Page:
The barriers faced by women in games production have been firmly established, including well-documented harassment and material forms of structural discrimination such as gender pay gaps. At the same time, the explanation that homogeneity in the games industry is due to a ‘leaky pipeline’ between training and the workforce persists, extending discourse familiar from the history of computing. Games higher education, the presumed feeder for diverse talent, remains underexplored despite the increasingly compulsory nature of university degrees in job postings. This article addresses the gap by exploring the experiences and perspectives of students studying games subjects in five UK universities. Based on thematic analysis of interviews, I argue that efforts to ‘get in’ to exclusionary tech spaces based on discourses of feminine lack fail to account for how these environments require marginalized people to develop strategies for coping with exclusionary norms to ‘stay in’.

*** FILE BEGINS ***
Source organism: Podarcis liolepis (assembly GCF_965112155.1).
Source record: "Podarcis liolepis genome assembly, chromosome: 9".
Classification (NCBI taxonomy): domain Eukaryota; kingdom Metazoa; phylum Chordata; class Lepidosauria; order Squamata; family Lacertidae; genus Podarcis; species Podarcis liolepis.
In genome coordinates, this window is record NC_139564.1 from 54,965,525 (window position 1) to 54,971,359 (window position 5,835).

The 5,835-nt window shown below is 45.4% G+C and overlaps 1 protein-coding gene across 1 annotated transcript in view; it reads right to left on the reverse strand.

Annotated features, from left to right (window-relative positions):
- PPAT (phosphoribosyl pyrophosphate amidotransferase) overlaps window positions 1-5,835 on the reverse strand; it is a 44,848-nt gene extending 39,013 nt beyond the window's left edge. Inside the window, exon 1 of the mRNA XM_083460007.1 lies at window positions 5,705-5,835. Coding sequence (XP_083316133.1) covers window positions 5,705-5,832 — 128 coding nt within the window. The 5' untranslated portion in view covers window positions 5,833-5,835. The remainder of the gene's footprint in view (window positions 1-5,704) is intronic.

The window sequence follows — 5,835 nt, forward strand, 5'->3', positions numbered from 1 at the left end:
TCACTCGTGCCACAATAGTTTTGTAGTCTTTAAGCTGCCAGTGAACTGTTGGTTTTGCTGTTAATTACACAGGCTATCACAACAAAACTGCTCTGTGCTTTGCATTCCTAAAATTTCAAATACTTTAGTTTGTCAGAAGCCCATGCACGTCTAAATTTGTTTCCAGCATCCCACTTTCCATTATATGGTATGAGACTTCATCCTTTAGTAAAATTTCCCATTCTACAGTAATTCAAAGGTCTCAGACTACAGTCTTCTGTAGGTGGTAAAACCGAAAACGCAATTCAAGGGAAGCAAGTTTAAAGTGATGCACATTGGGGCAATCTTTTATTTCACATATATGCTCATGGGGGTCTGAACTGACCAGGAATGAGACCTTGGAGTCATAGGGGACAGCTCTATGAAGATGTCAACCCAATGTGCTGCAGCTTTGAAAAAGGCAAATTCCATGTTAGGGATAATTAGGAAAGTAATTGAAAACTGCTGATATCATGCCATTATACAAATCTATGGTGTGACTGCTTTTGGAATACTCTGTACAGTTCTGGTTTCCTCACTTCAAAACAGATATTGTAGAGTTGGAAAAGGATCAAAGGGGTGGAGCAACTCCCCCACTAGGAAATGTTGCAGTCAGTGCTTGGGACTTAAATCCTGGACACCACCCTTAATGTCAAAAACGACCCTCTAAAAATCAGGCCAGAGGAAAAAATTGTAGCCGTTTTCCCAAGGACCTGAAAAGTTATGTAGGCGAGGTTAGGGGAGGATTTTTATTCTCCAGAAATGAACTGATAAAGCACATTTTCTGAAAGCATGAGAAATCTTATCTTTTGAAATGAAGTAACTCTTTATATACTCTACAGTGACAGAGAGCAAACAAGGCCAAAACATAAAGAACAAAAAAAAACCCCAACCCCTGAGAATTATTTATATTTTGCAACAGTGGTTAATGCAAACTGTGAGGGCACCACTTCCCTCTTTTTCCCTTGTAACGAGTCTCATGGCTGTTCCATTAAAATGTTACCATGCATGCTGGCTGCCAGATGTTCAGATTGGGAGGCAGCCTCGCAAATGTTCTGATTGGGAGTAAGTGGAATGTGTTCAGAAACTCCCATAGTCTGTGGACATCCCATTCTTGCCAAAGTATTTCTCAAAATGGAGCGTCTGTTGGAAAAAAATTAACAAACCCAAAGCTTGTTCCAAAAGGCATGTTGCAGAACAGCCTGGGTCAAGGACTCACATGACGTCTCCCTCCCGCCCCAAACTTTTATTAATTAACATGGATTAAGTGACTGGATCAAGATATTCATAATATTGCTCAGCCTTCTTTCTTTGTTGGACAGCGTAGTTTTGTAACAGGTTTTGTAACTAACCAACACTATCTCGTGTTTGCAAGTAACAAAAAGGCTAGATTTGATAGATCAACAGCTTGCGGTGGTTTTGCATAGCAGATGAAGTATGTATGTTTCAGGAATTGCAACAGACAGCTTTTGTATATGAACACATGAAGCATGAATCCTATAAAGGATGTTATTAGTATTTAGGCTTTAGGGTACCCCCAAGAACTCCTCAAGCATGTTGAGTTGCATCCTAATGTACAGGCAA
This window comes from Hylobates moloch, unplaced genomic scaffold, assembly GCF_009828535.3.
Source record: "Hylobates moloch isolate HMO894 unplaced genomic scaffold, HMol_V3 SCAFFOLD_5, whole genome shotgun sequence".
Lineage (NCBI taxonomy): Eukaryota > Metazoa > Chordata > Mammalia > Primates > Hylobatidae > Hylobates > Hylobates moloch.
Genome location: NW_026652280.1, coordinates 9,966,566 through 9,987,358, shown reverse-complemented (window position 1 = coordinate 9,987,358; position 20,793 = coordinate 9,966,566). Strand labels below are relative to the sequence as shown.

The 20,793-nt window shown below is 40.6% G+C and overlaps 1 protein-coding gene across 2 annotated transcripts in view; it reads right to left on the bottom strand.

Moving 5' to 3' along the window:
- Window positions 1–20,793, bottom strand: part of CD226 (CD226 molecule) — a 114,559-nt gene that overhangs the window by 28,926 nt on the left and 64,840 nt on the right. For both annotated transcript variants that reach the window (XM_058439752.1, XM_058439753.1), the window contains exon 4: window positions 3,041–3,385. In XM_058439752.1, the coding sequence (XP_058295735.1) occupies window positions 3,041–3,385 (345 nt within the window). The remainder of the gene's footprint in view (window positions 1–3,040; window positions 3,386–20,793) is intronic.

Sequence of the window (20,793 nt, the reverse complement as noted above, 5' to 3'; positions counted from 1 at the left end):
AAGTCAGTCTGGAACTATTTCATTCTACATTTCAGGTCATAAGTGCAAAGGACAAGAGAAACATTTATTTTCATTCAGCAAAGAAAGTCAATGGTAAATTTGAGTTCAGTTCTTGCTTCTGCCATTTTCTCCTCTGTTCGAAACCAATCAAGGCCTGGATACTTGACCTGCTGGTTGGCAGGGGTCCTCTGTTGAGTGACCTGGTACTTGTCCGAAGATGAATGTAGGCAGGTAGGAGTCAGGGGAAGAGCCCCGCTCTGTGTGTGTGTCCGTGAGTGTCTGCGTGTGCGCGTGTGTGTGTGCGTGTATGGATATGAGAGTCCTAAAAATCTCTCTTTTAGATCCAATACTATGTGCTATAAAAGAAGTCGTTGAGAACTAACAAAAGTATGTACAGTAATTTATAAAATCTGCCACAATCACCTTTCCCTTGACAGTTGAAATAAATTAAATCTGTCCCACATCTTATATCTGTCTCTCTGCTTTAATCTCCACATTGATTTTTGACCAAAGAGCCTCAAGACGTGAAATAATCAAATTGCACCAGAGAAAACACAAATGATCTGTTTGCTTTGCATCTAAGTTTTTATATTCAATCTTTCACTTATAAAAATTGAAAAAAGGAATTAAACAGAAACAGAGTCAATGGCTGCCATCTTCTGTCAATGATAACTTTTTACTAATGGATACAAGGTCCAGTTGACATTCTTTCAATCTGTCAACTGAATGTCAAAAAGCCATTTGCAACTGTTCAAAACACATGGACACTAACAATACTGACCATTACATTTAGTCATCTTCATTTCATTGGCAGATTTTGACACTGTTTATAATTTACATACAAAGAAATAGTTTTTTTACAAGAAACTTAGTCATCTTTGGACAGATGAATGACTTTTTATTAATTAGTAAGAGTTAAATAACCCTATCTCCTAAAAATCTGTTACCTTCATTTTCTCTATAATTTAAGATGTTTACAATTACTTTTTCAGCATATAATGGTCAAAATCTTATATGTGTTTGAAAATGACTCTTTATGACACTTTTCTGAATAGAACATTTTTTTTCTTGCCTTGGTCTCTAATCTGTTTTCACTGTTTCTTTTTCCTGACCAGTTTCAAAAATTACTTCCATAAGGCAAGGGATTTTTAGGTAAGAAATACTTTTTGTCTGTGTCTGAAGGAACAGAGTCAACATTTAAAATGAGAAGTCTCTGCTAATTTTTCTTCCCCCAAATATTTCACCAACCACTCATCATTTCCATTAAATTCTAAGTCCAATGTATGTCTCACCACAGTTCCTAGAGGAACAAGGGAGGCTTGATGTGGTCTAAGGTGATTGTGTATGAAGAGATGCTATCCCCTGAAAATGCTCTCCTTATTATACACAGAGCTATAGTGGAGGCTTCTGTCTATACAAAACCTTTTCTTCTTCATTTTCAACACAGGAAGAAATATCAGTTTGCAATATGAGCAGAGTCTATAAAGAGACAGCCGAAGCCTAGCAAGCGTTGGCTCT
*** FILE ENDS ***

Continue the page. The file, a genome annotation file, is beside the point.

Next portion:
Harvey, A. (2021). Making the grade: Feminine lack, inclusion, and coping strategies in digital games higher education. New Media and Society. https://doi.org/10.1177/1461444820986831